This was a brutal read! Ginny and I loved the show from start to finish.

duluoz cats said...

Couldn't agree more about Starbuck and fast forwarding ... that she was such a crucial character in the end pissed me off no end. I enjoyed BSG, quite a lot, I was a hold out as well. But most of the things you point out here are just about what I came to feel. After the end of season 2 and the start of 3--ready to throw the remote at the screen at times. I was pretty much done with it all. I watched the end mostly because the husband did and it was on anyway, so I'd half pay attention. In the end, I think it was an admirable try, had some terrific ideas, but only managed to shine on occasion and mostly just achieved good entertainment.

Red Stapler said...

I often called BSG "West Wing in space," and I was actually pretty by the insistence it was science fiction.

Laura Roslin and Edward James Olmos were definitely my favorites.

Starbuck is as frustrating as you say, but I sure love cosplaying as her.

Da Nator said...

Thanks for the dedication, Bunche. Altogether and awesome review, teasing out so much of what made the show frustrating and the Starbuck character despicable. Incidentally, Marci forced me to watch after the first two seasons.

BTW, I forgot to mention: it's pathetic that the writers included NO GAY OR BISEXUAL characters. Apparently, somewhere in the future, out in space, we have been exterminated. (And I know that, after much outcry, they made a lame conciliatory attempt by writing a bi subplot for Gaeta, but it was on their webisodes, which one had to actively seek out, was lacking in any warmth or romance, and was during a time of partcularly troubling behaviour by that characer.) Meanwhile, everyone else is free to cheat on their spouses and fuck machines all they like. But no homos! Yay!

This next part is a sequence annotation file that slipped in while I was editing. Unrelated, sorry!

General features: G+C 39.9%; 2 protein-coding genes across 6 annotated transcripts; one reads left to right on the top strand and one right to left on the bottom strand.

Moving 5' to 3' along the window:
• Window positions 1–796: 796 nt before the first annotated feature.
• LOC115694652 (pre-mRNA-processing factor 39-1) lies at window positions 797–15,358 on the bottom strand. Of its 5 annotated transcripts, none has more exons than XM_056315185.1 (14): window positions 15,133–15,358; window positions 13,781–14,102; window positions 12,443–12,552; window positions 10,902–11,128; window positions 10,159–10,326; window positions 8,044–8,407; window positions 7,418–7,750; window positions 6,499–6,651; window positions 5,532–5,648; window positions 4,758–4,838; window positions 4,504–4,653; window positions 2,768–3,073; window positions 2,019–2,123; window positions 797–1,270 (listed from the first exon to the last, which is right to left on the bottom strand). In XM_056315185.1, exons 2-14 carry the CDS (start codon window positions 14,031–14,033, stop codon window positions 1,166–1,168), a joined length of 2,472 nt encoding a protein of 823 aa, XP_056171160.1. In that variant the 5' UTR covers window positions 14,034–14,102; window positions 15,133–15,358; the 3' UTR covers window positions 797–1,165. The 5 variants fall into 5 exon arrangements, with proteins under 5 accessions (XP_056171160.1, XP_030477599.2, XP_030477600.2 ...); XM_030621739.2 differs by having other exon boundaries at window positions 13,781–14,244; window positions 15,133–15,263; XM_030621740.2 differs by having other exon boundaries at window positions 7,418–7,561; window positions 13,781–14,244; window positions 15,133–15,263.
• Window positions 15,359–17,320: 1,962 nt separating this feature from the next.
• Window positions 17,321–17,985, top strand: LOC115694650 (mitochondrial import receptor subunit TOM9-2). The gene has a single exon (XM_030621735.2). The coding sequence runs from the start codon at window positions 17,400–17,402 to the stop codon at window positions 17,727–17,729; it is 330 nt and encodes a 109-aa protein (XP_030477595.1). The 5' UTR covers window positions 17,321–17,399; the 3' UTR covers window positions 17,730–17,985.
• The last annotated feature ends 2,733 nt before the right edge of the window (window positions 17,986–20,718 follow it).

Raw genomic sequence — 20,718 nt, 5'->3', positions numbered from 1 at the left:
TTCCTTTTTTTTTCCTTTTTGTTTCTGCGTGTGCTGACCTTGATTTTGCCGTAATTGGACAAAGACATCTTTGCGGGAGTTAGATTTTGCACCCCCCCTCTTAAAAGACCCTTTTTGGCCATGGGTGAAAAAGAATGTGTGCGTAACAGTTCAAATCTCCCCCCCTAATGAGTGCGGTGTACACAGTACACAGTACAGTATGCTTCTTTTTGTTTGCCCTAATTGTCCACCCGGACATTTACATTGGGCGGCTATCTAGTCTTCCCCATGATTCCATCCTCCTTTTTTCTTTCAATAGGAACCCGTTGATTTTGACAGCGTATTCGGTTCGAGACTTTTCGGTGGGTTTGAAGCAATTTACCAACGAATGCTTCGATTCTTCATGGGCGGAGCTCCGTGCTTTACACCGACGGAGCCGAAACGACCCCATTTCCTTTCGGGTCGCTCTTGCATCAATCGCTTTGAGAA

Any women over 18 years of age, *particularly* queer gals, who thought Starbuck was awesome are revealing either profound ignorance (partially blamed on our "culture" or not,) or undiagnosed brain damage.

Da Nator said...

P.S.: Props to Hassan for the mention of Kira from DS9!

Stephanie Ratcliffe said...

The president was great, but there wasn't enough of her for me. I found S'buck really grating and I love strong female characters. Then again, I did fall asleep during the pilot...twice. Steve, I admire your endurance. I reposted your link on fb. I think I have about 300 "friends" who are not familiar with your work.--Stephanie

Joe Rosas said...

I just loved watching the flashbacks of Adama (EJO) 'cause with that cheesy mustache...he looks just like my dad - had to laugh at those scenes!

Anonymous said...